The government is not to be used as a tool to ensure that any one religious group dominates America—to where so many of our ancestors fled due to state religious establishment and persecution in other countries. What is so genius is that there is no way that all Americans have religious freedom if the government is used to establish, or prefer, one religion over another. In fact, it is the "religious freedom" crowd that wishes to violate the Constitution: by defining who can exercise what religious beliefs. (Theirs.)

Thus, while you may really think it is vital that a student be able to say a Christian (or a Muslim) prayer over the loud speaker at a public-school graduation, it is anathema to American freedom (although each person there is welcome and free to say his or her own prayer any time they want).

The guarantee of religious freedom simply does not mean that someone can rely on their own religious beliefs to discriminate against someone they believe is sinful or non-Christian (or Muslim) or whatever—and violate the other's rights in the process. Too many states (and the federal government) allowed that back in the day, meaning that owners of bakeries and lunch counters and other businesses told themselves that it was their God-given right to refuse service to non-whites, and Lord help you if you were part of a mixed-race marriage.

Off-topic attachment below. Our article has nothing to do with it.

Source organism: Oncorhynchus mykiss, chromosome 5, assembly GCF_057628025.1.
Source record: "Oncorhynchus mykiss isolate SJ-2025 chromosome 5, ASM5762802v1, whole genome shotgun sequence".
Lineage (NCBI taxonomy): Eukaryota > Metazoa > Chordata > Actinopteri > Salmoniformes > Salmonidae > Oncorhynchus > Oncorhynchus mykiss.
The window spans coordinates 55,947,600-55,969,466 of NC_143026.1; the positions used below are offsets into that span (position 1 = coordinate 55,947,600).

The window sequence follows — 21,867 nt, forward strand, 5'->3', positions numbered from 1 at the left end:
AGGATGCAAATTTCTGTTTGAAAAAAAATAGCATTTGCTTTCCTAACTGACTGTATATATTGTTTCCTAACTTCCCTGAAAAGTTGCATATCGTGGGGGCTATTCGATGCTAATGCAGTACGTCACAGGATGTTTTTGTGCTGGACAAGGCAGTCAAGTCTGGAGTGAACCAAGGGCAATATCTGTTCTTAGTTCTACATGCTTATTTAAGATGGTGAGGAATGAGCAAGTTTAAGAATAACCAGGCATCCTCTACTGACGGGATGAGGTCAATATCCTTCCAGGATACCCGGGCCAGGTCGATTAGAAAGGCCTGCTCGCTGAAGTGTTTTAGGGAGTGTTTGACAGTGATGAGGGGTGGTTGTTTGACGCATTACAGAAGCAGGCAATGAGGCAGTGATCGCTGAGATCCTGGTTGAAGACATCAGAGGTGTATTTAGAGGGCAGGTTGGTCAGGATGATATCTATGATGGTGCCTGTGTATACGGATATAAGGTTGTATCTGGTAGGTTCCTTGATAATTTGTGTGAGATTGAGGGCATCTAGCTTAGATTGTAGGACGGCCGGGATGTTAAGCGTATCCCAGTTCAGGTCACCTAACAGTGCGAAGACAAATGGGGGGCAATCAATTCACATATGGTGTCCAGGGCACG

Most of us look back now and see how horrible it was to twist beautiful religious texts to justify hatefulness. But still others want to use the same old tricks to try to use government to force their own beliefs on everyone else. The ultimate irony of that is what the authors of the First Amendment knew: It might seem to work out for the religion "in charge" for a while, but it will boomerang back when others start using their faith (or lack of one) to discriminate against them.

That is exactly why both clauses of the First Amendment are vital if either one of them is to work. Put it this way: You do not have religious freedom if every single American doesn't have it, too, including those you believe are heathens and sinners. And if you choose to earn your living by serving the public, you don't get to pick and choose who you do business with based on their race, religion, gender or who they choose to love.